Works Cited

Franceschetti, Massimo, et al. “Closing the Gap in the Capacity of Random Wireless Networks via Percolation Theory.” IEEE Transactions on Information Theory, vol. 53, no. 3, 2007, pp. 1009–1018.

Grossglauser, Matthais, and David Tse. “Mobility Increases the Capacity of Ad Hoc Wireless Networks.” IEEE/ACM Transactions on Networking, vol. 10, no. 4, 2002, pp. 477–486.

Jiang, Chunxiao, et al. “Maximizing Network Capacity with Optimal Source Selection: A Network Science Perspective.” IEEE Signal Processing Letters, vol. 22, no. 7, 2015, pp. 938–942.

Kraus, John, and Ronald Marhefka. Antennas: For All Applications. 3rd ed., McGraw-Hill, 2002.

Li, Pan, et al. “The Capacity of Wireless Ad Hoc Networks Using Directional Antennas.” IEEE Transactions on Mobile Computing, vol. 10, no. 10, 2011, pp. 1374–1387.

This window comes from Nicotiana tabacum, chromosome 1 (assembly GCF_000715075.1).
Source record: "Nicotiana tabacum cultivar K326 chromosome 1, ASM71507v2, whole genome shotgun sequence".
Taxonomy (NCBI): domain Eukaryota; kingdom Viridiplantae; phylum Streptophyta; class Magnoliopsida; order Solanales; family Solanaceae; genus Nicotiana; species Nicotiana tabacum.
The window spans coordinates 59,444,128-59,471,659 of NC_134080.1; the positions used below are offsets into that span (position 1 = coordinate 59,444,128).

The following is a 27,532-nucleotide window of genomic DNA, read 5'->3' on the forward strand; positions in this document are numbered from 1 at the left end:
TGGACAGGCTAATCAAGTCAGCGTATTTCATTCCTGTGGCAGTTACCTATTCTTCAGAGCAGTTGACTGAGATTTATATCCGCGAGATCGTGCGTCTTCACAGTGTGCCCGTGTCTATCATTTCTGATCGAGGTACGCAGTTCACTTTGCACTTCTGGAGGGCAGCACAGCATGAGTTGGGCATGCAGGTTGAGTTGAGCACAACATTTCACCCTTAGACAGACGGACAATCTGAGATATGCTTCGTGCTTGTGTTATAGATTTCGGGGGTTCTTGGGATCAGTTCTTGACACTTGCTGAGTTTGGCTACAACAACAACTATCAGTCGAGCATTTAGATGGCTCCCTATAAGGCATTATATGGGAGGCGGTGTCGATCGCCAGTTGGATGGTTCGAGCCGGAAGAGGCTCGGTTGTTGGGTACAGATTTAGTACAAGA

Lin, Chen. “Throughput Capacity of Multi-Channel Hybrid Wireless Network with Antenna Support.” Applied Mathematics & Information Science, vol. 8, no. 3, 2014, pp. 1455–1460.

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IvyPanda. (2020, November 6). Wireless Sensor Networks in Military Applications. Retrieved from https://ivypanda.com/essays/wireless-sensor-networks-in-military-applications/

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1. IvyPanda. "Wireless Sensor Networks in Military Applications." November 6, 2020. https://ivypanda.com/essays/wireless-sensor-networks-in-military-applications/.


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IvyPanda. "Wireless Sensor Networks in Military Applications." November 6, 2020. https://ivypanda.com/essays/wireless-sensor-networks-in-military-applications/.

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IvyPanda. 2020. "Wireless Sensor Networks in Military Applications." November 6, 2020. https://ivypanda.com/essays/wireless-sensor-networks-in-military-applications/.

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IvyPanda. (2020) 'Wireless Sensor Networks in Military Applications'. 6 November.